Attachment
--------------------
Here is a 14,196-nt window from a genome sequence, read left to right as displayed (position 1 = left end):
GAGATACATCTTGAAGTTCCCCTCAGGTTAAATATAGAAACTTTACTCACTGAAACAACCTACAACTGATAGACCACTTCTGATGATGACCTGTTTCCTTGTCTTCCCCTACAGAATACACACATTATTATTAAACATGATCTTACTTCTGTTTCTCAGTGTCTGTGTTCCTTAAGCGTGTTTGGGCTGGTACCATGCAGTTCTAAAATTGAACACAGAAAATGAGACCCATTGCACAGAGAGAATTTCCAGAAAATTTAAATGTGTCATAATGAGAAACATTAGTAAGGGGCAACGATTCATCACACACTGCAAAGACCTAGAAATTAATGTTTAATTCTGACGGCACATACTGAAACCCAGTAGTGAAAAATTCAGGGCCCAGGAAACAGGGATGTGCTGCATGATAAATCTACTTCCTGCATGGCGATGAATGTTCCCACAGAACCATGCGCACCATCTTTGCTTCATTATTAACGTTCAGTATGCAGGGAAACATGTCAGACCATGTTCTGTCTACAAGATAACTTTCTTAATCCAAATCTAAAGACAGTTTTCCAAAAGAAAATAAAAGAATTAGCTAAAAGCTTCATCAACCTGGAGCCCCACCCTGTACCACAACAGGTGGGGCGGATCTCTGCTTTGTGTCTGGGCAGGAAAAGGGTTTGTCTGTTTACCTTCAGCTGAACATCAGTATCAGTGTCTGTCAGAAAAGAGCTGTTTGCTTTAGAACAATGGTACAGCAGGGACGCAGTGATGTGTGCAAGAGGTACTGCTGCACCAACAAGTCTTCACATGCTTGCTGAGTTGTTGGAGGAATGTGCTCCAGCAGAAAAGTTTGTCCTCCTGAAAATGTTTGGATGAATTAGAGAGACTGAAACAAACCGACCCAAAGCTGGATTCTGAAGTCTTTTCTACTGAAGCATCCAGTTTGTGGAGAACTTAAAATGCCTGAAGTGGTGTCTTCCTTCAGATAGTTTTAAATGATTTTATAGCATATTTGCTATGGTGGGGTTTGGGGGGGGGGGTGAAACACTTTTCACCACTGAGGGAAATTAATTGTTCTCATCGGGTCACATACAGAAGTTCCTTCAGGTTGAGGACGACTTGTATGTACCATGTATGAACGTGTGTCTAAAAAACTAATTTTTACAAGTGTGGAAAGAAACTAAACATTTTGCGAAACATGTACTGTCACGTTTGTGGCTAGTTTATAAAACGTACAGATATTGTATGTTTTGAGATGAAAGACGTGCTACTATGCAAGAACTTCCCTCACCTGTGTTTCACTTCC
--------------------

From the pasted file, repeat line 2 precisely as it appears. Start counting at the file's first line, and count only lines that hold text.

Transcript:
GAGATACATCTTGAAGTTCCCCTCAGGTTAAATATAGAAACTTTACTCACTGAAACAACCTACAACTGATAGACCACTTCTGATGATGACCTGTTTCCTTGTCTTCCCCTACAGAATACACACATTATTATTAAACATGATCTTACTTCTGTTTCTCAGTGTCTGTGTTCCTTAAGCGTGTTTGGGCTGGTACCATGCAGTTCTAAAATTGAACACAGAAAATGAGACCCATTGCACAGAGAGAATTTCCAGAAAATTTAAATGTGTCATAATGAGAAACATTAGTAAGGGGCAACGATTCATCACACACTGCAAAGACCTAGAAATTAATGTTTAATTCTGACGGCACATACTGAAACCCAGTAGTGAAAAATTCAGGGCCCAGGAAACAGGGATGTGCTGCATGATAAATCTACTTCCTGCATGGCGATGAATGTTCCCACAGAACCATGCGCACCATCTTTGCTTCATTATTAACGTTCAGTATGCAGGGAAACATGTCAGACCATGTTCTGTCTACAAGATAACTTTCTTAATCCAAATCTAAAGACAGTTTTCCAAAAGAAAATAAAAGAATTAGCTAAAAGCTTCATCAACCTGGAGCCCCACCCTGTACCACAACAGGTGGGGCGGATCTCTGCTTTGTGTCTGGGCAGGAAAAGGGTTTGTCTGTTTACCTTCAGCTGAACATCAGTATCAGTGTCTGTCAGAAAAGAGCTGTTTGCTTTAGAACAATGGTACAGCAGGGACGCAGTGATGTGTGCAAGAGGTACTGCTGCACCAACAAGTCTTCACATGCTTGCTGAGTTGTTGGAGGAATGTGCTCCAGCAGAAAAGTTTGTCCTCCTGAAAATGTTTGGATGAATTAGAGAGACTGAAACAAACCGACCCAAAGCTGGATTCTGAAGTCTTTTCTACTGAAGCATCCAGTTTGTGGAGAACTTAAAATGCCTGAAGTGGTGTCTTCCTTCAGATAGTTTTAAATGATTTTATAGCATATTTGCTATGGTGGGGTTTGGGGGGGGGGGTGAAACACTTTTCACCACTGAGGGAAATTAATTGTTCTCATCGGGTCACATACAGAAGTTCCTTCAGGTTGAGGACGACTTGTATGTACCATGTATGAACGTGTGTCTAAAAAACTAATTTTTACAAGTGTGGAAAGAAACTAAACATTTTGCGAAACATGTACTGTCACGTTTGTGGCTAGTTTATAAAACGTACAGATATTGTATGTTTTGAGATGAAAGACGTGCTACTATGCAAGAACTTCCCTCACCTGTGTTTCACTTCC